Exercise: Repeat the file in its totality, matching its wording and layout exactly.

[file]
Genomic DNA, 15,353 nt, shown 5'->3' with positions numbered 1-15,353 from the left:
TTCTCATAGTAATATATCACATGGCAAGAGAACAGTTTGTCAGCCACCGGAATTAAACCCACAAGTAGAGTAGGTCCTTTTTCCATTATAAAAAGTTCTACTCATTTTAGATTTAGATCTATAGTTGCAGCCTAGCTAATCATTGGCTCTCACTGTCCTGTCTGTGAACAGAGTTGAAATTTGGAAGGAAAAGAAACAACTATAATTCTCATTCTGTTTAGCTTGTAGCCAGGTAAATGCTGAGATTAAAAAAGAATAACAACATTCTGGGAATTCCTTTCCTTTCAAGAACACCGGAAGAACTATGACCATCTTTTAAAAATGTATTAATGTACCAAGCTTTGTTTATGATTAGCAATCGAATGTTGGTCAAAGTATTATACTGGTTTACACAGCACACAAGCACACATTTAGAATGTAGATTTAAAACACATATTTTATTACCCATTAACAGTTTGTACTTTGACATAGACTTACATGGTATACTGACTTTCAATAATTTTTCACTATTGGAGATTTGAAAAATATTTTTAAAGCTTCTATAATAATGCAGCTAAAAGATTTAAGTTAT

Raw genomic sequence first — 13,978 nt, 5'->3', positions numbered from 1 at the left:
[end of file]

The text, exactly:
Genomic DNA, 15,353 nt, shown 5'->3' with positions numbered 1-15,353 from the left:
TTCTCATAGTAATATATCACATGGCAAGAGAACAGTTTGTCAGCCACCGGAATTAAACCCACAAGTAGAGTAGGTCCTTTTTCCATTATAAAAAGTTCTACTCATTTTAGATTTAGATCTATAGTTGCAGCCTAGCTAATCATTGGCTCTCACTGTCCTGTCTGTGAACAGAGTTGAAATTTGGAAGGAAAAGAAACAACTATAATTCTCATTCTGTTTAGCTTGTAGCCAGGTAAATGCTGAGATTAAAAAAGAATAACAACATTCTGGGAATTCCTTTCCTTTCAAGAACACCGGAAGAACTATGACCATCTTTTAAAAATGTATTAATGTACCAAGCTTTGTTTATGATTAGCAATCGAATGTTGGTCAAAGTATTATACTGGTTTACACAGCACACAAGCACACATTTAGAATGTAGATTTAAAACACATATTTTATTACCCATTAACAGTTTGTACTTTGACATAGACTTACATGGTATACTGACTTTCAATAATTTTTCACTATTGGAGATTTGAAAAATATTTTTAAAGCTTCTATAATAATGCAGCTAAAAGATTTAAGTTAT

Raw genomic sequence first — 13,978 nt, 5'->3', positions numbered from 1 at the left: